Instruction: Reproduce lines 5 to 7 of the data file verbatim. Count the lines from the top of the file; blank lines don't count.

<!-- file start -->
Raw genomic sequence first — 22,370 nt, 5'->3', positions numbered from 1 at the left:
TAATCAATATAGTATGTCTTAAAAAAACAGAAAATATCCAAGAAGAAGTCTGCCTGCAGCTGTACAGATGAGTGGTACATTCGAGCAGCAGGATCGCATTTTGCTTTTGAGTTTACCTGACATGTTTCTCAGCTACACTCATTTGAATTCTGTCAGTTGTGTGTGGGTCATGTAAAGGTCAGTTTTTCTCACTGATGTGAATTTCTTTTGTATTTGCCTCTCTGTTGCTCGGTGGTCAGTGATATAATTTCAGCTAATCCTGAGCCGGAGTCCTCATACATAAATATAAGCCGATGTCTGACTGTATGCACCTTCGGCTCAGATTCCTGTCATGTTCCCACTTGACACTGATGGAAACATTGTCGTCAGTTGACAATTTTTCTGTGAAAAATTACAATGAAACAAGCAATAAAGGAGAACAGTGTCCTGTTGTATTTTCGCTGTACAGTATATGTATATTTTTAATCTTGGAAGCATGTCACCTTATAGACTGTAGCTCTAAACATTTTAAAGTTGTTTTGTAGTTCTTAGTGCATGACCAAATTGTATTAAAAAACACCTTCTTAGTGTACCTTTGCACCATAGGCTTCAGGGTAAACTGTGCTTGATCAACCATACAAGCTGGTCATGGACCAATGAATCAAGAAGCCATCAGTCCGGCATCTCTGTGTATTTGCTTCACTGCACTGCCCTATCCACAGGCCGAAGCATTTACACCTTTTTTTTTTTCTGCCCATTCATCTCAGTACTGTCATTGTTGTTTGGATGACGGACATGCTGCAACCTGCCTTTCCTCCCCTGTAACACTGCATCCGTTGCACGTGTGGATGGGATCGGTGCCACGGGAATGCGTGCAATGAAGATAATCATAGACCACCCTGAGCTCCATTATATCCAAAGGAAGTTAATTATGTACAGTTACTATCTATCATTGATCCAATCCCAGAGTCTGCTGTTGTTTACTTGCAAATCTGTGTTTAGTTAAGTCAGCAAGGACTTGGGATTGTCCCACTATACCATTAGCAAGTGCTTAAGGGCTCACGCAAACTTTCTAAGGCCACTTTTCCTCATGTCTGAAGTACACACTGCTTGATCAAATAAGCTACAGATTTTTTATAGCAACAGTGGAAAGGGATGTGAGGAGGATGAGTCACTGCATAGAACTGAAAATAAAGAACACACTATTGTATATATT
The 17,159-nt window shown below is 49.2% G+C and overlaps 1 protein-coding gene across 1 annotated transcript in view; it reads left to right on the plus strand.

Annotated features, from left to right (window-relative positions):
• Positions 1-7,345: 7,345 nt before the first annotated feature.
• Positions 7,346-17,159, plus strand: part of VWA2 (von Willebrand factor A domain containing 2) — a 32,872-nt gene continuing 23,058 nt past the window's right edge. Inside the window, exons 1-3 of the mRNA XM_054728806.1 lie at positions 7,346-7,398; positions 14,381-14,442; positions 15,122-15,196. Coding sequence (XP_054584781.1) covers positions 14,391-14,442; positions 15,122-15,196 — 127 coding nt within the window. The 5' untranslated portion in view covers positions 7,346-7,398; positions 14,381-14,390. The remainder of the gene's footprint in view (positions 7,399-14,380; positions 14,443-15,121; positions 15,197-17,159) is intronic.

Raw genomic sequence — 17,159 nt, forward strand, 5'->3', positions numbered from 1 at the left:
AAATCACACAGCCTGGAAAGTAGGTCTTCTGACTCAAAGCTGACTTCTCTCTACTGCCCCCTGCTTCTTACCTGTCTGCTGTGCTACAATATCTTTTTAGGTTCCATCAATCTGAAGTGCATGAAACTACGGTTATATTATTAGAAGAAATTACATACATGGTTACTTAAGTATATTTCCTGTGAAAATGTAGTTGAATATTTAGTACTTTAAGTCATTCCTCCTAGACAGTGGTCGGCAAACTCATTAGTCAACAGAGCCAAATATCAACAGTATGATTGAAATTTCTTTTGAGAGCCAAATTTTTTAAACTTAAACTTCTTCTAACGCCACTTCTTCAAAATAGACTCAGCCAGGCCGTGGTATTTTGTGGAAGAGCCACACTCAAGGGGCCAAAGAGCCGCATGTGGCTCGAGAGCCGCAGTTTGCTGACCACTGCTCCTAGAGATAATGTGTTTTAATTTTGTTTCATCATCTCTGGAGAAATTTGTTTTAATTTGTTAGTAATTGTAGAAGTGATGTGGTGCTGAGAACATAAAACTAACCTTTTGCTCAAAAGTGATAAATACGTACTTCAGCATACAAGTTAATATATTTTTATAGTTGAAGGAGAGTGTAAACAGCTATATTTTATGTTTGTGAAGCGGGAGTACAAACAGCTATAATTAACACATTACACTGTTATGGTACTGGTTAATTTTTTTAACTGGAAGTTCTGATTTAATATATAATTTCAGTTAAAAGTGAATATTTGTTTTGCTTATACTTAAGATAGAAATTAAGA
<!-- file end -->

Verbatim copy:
• Positions 1-7,345: 7,345 nt before the first annotated feature.
• Positions 7,346-17,159, plus strand: part of VWA2 (von Willebrand factor A domain containing 2) — a 32,872-nt gene continuing 23,058 nt past the window's right edge. Inside the window, exons 1-3 of the mRNA XM_054728806.1 lie at positions 7,346-7,398; positions 14,381-14,442; positions 15,122-15,196. Coding sequence (XP_054584781.1) covers positions 14,391-14,442; positions 15,122-15,196 — 127 coding nt within the window. The 5' untranslated portion in view covers positions 7,346-7,398; positions 14,381-14,390. The remainder of the gene's footprint in view (positions 7,399-14,380; positions 14,443-15,121; positions 15,197-17,159) is intronic.

Raw genomic sequence — 17,159 nt, forward strand, 5'->3', positions numbered from 1 at the left: